Brent Venables: The bookies got that one wrong

by - Staff Writer -
Clemson's defense made the plays when it counted Saturday night
Clemson's defense made the plays when it counted Saturday night

CLEMSON – Bettors all over the country put their money on Louisville. Saturday night they lost.

The bookies and bettors underestimated Death Valley, Brent Venables and the Tigers’ defense as No. 5 Clemson upset No. 3 Louisville 42-36 Saturday night in Memorial Stadium.

While Clemson’s defensive coordinator wasn’t thrilled with the way he coached, he couldn’t be happier with the way his defense performed down the stretch in sealing the victory despite giving up 568 total yards.

“Five hundred yards sucked, alright. I thought the first half, we really felt good about where we were at,” Venables said after the game. “We were pretty consistent, and we had things pretty well contained, and the second half it was tough to get into a rhythm. We couldn't help the guys, and we did a bad job in the second half. Those last couple of drives, we got a three-and-out and had an incredibly gutsy performance on that last drive and ol' Marcus Edmond makes a great play there on the little zone blitz. I'm really proud of our guys. They played their hearts out, and they fought for that win. They deserved that win. I'm thankful because I just didn't feel like I helped enough that second half.”

As Lamar Jackson and Louisville were stopped a yard short of the first down marker on fourth down, Venables wasn’t feeling warm and fuzzy. As a matter of fact, he was just happy he didn’t “screw it up.”

“I can't help myself. I only think about how I almost screwed it up in the second half. But I'm amazed at our guys and how they never give up,” Venables said. “It's pretty humbling to watch that. Sometimes you just kind of seize the momentum. Our backs were against the wall, and they answered the bell. We played more like we did in the first half. It was attitude and belief as much as it is anything. You don't ever make apologies for winning or being successful. We aren't chopped liver. We have talented players, and we are tough.”

Jackson was 27-of-44 for 295 yards, a touchdown, and an interception and added 162 yards and two scores on 31 carries, but Venables said he felt like Louisville’s quarterback had to work for everything he got.

“We were on fumes, for lack of a better word. You'd like to play more guys, but the situation maybe didn't present itself, and we didn't do a very good job coaching in the second half, and our guys overcame the lack of coaching,” he said. “We had some stinky tackling there, but he's so strong and explosive. That was a big part of it too where we 'made him earn it' so to speak. I hated every minute of it, myself. It was agonizing. I do think for the most part we contained him that way. The bend and don't break wasn't the plan per say, but we made enough stops and held them to field goals and got off the field on some downs and got the three-and-out late. When we weren't playing very well, at least they didn't shut the door on us, which they could have.”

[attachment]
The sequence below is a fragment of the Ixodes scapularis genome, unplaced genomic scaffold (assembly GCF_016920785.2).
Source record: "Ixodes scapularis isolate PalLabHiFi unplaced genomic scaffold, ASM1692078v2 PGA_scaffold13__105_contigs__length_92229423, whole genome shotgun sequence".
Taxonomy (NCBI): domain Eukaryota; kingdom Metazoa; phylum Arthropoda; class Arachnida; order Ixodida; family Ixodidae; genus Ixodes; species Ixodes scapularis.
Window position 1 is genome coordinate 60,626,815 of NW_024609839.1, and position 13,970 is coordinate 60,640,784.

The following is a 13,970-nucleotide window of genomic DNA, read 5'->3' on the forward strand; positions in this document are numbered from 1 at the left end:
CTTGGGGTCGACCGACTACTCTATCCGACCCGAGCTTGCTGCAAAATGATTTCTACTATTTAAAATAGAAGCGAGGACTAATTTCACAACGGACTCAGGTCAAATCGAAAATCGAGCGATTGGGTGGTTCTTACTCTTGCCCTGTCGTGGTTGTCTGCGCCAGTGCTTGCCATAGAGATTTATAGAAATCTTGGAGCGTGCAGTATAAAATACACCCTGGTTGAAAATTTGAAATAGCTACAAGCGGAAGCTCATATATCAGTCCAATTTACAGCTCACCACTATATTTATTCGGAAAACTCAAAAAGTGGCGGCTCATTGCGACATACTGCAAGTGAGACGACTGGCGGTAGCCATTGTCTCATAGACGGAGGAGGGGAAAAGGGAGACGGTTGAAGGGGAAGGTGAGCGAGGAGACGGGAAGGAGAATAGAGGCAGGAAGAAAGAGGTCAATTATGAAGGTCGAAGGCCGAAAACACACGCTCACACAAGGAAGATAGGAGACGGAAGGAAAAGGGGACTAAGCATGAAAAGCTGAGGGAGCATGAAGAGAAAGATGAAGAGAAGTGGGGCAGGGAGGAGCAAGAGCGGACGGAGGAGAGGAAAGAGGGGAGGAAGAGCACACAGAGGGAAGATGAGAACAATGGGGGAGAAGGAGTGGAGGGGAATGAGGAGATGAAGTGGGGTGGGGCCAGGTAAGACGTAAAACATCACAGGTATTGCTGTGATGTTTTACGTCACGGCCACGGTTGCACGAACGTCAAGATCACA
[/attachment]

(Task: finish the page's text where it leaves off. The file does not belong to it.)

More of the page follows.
While Clemson’s defense held Jackson and the high-powered Louisville offense in check for the first half and made plays down the stretch, Venables said he might need oxygen after facing the sophomore signal caller.

“He's a great player. He runs through trash. He's so strong. He can get vertical. We had a lot of opportunities to make plays on their side of the line of scrimmage, and he wiggled out of them,” Venables said of Jackson. “It's easy to say we could have had three or four more sacks, but he's a very dynamic player with good players around him. He is the real deal. I was pretty dizzy holding my breath. I held it a lot. I needed oxygen. He is pretty scary. Pretty frightening.”

The Cardinals ran 99 plays and Venables said he doesn’t want to think about any of them ever again. However, when it counted most, the defense and Death Valley rose to the occasion.

“It (pre-snap penalties) happens both ways. That's part of playing in Death Valley,” Venables said. “The bookies got that one wrong. Death Valley will do that to a lot of teams. It's been a while since an offense has run that many plays. They all stunk. We couldn't get into a rhythm and the turnovers we were right back on the field. We (offense and defense) didn't complement each other well in the second half until very late. When it counted, we did, and that's the mark of a good team and high character and tough guys and if we're something we're tough.”

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